Background: Postinjury multiple organ failure (MOF) is a result of a dysfunctional inflammatory response to severe injury and shock. Acute lung injury is thought to promote further organ dysfunction by the systemic release of inflammatory mediators from injured lung tissue. Although clinical evidence supports this model, a clear understanding of the relationship between lung dysfunction and multiple organ failure has yet to be defined. We hypothesized that respiratory dysfunction is an early obligate event in the progression of postinjury MOF.
Methods: Data were collected prospectively on 1,344 trauma patients at risk for postinjury MOF. Inclusion criteria were age greater than 16 years, trauma intensive care unit admission, Injury Severity Score greater than 15, and survival longer than 48 hours. Isolated head injuries and head injuries with an extracranial abbreviated injury score of less than 2 were excluded. Daily physiologic and laboratory data were collected through surgical intensive care unit day 28 and clinical events were recorded thereafter until death or hospital discharge. Organ failure was characterized using the Denver MOF scale.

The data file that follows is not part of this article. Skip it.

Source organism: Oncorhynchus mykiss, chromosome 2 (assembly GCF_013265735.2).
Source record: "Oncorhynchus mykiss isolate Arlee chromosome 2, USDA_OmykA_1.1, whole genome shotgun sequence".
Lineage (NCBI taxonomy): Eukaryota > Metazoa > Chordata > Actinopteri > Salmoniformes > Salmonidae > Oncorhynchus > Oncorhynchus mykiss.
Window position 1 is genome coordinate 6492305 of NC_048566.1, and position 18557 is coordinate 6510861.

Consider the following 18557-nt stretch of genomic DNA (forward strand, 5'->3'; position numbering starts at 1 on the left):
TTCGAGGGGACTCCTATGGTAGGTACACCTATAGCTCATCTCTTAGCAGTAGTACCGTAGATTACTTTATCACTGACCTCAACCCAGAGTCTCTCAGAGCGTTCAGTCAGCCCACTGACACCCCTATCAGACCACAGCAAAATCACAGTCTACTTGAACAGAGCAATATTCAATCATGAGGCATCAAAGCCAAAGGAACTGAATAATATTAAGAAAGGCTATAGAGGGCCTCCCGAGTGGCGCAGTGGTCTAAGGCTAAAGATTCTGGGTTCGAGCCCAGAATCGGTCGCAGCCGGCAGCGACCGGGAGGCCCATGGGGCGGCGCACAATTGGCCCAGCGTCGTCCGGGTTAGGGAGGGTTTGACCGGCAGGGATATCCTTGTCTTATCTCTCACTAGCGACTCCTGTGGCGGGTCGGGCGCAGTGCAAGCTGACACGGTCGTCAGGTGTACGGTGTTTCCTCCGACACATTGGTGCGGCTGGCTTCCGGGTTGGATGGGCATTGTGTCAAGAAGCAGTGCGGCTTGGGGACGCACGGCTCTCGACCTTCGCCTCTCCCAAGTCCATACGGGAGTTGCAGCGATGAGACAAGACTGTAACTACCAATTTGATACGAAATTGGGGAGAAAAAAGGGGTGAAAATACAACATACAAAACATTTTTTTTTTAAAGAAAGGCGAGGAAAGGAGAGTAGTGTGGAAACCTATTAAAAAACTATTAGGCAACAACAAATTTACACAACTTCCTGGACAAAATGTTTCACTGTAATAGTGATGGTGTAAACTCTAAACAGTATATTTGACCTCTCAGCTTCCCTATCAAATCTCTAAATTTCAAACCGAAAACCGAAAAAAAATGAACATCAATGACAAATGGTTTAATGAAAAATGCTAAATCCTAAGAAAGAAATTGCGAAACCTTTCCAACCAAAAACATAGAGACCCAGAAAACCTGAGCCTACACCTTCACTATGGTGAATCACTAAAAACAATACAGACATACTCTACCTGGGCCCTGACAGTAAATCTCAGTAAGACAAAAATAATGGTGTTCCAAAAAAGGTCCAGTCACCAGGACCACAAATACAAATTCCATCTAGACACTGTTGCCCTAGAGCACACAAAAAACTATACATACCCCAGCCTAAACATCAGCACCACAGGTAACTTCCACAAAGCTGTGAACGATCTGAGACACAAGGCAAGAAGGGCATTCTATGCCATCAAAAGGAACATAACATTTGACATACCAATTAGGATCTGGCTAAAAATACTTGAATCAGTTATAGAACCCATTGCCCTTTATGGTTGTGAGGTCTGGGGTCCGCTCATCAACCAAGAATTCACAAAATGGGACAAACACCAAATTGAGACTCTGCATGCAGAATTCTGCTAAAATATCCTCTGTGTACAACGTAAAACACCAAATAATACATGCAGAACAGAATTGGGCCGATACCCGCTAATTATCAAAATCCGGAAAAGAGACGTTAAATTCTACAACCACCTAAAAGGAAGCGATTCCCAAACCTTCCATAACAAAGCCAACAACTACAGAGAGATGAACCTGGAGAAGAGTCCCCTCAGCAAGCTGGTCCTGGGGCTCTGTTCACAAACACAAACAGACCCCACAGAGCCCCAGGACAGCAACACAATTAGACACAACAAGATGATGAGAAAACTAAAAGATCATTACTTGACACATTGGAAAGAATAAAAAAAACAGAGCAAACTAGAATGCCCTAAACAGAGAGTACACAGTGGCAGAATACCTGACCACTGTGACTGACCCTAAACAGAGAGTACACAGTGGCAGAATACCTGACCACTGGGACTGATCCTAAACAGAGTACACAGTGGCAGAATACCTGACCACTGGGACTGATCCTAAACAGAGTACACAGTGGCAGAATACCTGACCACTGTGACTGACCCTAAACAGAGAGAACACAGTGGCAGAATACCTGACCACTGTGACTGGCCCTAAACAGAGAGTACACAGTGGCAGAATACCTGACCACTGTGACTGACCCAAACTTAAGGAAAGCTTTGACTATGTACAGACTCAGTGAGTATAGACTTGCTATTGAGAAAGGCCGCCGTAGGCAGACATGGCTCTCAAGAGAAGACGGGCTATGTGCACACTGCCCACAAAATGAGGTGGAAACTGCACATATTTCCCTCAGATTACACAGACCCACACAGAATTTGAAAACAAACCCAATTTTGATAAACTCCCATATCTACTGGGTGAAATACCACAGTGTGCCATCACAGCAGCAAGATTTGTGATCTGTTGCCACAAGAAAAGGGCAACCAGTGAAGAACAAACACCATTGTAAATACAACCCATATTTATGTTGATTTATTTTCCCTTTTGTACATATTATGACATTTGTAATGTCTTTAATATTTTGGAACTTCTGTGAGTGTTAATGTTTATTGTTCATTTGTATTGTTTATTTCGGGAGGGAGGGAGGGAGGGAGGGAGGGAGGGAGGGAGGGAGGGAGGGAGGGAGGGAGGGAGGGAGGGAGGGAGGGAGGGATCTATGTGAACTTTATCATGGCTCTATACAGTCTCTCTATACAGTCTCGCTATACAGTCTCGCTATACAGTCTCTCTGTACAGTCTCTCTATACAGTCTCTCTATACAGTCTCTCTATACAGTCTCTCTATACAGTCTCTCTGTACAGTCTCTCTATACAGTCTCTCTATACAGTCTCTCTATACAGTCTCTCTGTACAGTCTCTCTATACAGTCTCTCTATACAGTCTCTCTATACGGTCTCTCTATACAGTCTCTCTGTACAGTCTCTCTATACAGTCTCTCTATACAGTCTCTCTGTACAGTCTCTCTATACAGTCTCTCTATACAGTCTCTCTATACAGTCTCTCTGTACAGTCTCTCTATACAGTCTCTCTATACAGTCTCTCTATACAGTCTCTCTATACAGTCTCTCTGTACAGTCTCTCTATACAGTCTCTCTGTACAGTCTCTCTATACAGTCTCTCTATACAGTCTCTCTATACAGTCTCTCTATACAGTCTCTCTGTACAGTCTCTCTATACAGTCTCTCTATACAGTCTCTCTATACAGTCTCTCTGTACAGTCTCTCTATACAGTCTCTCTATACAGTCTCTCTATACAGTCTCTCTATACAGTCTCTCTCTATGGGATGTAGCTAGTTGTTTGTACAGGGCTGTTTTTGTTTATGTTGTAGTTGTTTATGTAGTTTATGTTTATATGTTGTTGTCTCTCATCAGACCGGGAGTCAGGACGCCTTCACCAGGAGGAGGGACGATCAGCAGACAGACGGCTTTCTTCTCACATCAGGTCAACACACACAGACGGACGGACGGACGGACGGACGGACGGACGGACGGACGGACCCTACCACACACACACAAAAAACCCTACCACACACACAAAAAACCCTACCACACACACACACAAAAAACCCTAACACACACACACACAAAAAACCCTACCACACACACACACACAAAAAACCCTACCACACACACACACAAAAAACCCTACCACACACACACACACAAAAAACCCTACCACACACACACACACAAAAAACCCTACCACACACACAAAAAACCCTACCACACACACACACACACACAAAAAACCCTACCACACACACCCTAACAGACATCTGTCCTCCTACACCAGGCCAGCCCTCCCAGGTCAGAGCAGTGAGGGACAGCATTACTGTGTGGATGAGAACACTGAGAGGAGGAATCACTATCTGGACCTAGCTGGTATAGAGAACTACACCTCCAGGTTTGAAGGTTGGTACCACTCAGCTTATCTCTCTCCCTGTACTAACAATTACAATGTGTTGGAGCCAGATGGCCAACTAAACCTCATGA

Results: Organ dysfunction was observed in 1,011 (75%) of 1,344 patients. Lung dysfunction was observed in 951 (94%) patients with 1 or more organ dysfunctions and 598 (99%) of 605 patients with 2 or more organ dysfunctions. Lung dysfunction preceded heart, liver, and kidney dysfunction by an average of 0.6 +/- 0.2 days, 4.8 +/- 0.2 days, and 5.5 +/- 0.5 days, respectively. The severity of lung dysfunction correlated with the severity of heart, liver, and kidney dysfunction, and the number of other dysfunctional organ systems.
Conclusions: Postinjury respiratory dysfunction is an obligate event that precedes heart, liver, and kidney failure. The severity of other organ dysfunction is related directly to the severity of respiratory dysfunction. These data implicate lung dysfunction as central to the promotion of pathogenic inflammation and the development of postinjury MOF.